Magazines in the Digital Age– Stockpiles of Advertisements?

An “advertorial.” Because we all need a spicy holiday outfit.

Brooke Erin Duffy’s Remake, Remodel: Women’s Magazines in the Digital Age recounts the history of women’s magazines, with an emphasis on the recent digitization of them and its implications for the industry. Duffy discusses advertisements in detail:

if you are an advertiser today, you can easily see your products featured on virtually every editorial page in the magazine. Back then, the horrible thing was the “advertorial” [an ad in the style of an editorial] … But today [magazine] pages are so pervasively riddled with advertising that you almost don’t need [advertorials] anymore, (Duffy, 128).

This is disconcerting, but not at all surprising given the amount of advertising we encounter with every other medium today. This all reminds me of a recent episode of HBO’s Girls wherein the main character Hannah gets a job working at GQ magazine, only to find out she would be doing advertorial work. Her first assignment is to write “The Field Guide To The Urban Man,” but the catch is that her piece would be sponsored by Neiman Marcus. Hannah, who is 24 years old, feels as though she is already selling out. In a rant that would (spoiler alert) get her fired, she says some pretty demeaning things about her fellow advertorial writers:

Am I seriously the only one of us who prides herself on being a truly authentic person? … What is happening at this table is honestly the biggest squanderization [sic] of talent I have ever seen in my life … Did you think you were going to grow up and be like in a sweatshop factory for puns?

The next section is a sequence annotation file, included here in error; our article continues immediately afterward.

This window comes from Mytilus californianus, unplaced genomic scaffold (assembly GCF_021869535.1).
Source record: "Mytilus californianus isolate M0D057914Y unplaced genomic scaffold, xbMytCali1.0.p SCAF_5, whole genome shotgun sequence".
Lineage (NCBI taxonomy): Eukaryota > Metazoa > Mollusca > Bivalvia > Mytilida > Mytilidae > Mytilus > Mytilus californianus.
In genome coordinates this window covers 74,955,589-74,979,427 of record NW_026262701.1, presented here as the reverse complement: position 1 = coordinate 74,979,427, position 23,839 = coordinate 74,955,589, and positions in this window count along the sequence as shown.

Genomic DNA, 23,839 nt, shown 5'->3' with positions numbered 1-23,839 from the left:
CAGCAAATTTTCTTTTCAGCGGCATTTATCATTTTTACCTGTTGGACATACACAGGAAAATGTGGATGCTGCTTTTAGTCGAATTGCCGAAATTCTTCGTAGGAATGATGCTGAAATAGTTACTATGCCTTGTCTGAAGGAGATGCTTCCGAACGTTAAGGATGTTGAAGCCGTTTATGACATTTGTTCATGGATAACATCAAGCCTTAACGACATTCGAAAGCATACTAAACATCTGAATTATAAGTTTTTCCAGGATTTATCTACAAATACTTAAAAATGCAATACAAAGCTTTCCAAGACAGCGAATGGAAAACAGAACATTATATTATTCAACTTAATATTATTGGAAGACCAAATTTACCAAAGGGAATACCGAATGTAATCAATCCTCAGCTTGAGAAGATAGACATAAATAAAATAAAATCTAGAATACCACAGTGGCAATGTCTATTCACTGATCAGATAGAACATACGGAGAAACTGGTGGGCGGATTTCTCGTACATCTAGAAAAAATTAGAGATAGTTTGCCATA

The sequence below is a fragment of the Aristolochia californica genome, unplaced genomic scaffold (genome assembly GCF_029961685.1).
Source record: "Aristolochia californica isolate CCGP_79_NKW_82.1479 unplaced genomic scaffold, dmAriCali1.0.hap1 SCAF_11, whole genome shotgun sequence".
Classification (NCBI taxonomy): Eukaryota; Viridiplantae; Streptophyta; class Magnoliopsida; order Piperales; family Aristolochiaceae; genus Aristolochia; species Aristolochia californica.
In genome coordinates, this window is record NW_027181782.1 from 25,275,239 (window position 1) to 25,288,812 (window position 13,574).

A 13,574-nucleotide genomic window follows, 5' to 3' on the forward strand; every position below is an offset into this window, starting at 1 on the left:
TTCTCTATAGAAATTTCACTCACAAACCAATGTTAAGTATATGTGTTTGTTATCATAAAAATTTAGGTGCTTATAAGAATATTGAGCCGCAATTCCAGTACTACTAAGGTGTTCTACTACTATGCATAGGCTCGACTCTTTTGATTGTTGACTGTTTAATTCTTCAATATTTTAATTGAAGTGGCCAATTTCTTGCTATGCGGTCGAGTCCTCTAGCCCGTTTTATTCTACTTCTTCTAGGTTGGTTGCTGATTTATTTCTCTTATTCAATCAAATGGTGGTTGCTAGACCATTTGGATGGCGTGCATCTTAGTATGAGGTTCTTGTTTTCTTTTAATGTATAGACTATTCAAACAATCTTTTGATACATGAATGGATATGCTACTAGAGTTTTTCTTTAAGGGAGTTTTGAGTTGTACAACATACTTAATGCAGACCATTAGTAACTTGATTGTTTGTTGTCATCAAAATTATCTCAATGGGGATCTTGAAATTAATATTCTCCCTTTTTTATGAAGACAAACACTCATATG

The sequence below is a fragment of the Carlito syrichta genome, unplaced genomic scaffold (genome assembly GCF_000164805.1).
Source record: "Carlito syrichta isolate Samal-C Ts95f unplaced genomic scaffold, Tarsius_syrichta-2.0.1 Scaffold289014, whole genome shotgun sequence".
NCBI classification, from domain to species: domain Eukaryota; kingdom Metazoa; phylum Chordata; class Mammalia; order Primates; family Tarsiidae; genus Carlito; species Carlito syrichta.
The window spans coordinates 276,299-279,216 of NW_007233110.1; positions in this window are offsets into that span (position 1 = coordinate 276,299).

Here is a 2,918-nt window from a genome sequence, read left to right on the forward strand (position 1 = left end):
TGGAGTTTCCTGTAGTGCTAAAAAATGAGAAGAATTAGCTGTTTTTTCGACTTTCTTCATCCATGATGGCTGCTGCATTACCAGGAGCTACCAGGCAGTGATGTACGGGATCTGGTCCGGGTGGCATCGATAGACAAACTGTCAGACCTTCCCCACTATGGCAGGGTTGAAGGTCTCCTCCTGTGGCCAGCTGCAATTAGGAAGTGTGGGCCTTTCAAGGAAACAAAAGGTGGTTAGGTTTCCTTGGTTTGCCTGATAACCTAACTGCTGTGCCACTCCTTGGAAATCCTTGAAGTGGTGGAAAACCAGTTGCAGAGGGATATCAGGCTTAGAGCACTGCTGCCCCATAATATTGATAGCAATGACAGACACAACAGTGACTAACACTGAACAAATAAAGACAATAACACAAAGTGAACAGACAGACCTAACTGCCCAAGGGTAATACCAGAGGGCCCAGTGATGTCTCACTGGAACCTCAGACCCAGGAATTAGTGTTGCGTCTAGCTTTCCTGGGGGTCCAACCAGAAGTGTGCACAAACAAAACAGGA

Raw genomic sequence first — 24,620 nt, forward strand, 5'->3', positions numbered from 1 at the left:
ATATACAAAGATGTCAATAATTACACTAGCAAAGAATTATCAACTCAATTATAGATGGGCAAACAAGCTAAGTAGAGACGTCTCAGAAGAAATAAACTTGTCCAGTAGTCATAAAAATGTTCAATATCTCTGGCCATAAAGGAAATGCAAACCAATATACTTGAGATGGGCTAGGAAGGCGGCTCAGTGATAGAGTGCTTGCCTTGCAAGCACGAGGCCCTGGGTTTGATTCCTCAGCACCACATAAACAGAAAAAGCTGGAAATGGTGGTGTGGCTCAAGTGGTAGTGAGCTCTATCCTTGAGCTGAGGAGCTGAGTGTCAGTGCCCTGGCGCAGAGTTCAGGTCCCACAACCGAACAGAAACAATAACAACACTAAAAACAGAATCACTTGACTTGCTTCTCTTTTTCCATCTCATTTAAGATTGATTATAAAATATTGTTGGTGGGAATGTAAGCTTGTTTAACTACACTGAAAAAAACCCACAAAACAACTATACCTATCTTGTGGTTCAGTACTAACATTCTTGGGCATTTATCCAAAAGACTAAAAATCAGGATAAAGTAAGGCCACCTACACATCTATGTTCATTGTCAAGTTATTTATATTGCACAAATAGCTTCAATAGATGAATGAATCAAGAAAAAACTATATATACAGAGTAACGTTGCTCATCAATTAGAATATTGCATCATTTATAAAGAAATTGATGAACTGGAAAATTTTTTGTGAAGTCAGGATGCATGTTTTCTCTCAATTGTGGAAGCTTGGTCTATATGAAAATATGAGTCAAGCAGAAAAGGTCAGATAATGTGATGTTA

Ouch, Hannah. She sees herself as a true writer, and for her, that means not writing for a sponsor in which she has to add predetermined products. She seems to think that advertorials are worse than advertisements, which I agree with. I think we can all agree that there is nothing worse than being duped into reading something to find out in end that it was all just an advertisement. Just today, there is an article on TechCrunch saying there have recently been fake female profiles on the Tinder app that end up promoting a mobile game. Just when I thought I had found love, I instead found a hot robot telling me to play Castle Clash. This also all reminds me of the iconic scene from A Christmas Story:

Conversely, when we subject ourselves to an advertisement, there is no disappointment– we know what we are getting, nothing more, nothing less. To wrap up the discussion on advertorials,

We read to dream and aspire, but also to acquire.”) This mentality may foreshadow the accelerated movement of our mass media system toward more individualized, interactive, and above all advertising-friendly forms of entertainment, (Duffy, 141).

This movement is, of course, already fully in motion. Duffy also discusses what works with digital magazines and what does not: “Cultural practices and industry conventions centered on ‘monthly editions,’ ‘in-depth features,’ and ‘editorial curation’ do not seem to translate well into the digital domain, (Duffy, 132). The one convention that stood out to me was the “in-depth features.” As we have seen, new media has seemingly abbreviated all content (and our attention spans), which our classmates Sara and Hammad touched on last week in a discussion of webisodes. It is no wonder to me that a very long article on an online magazine does not succeed. I hope I’m not the only one who has encountered a large article online and thought “nah.” Hopefully this was not too long for any of you to say “nah” too.

Duffy, Brooke Erin. Remake, Remodel: Women’s Magazines in the Digital Age. N.p.: University of Illinois, 2013. PDF.

“Free Snacks.” Girls. HBO.  9 Feb. 2014. Television.


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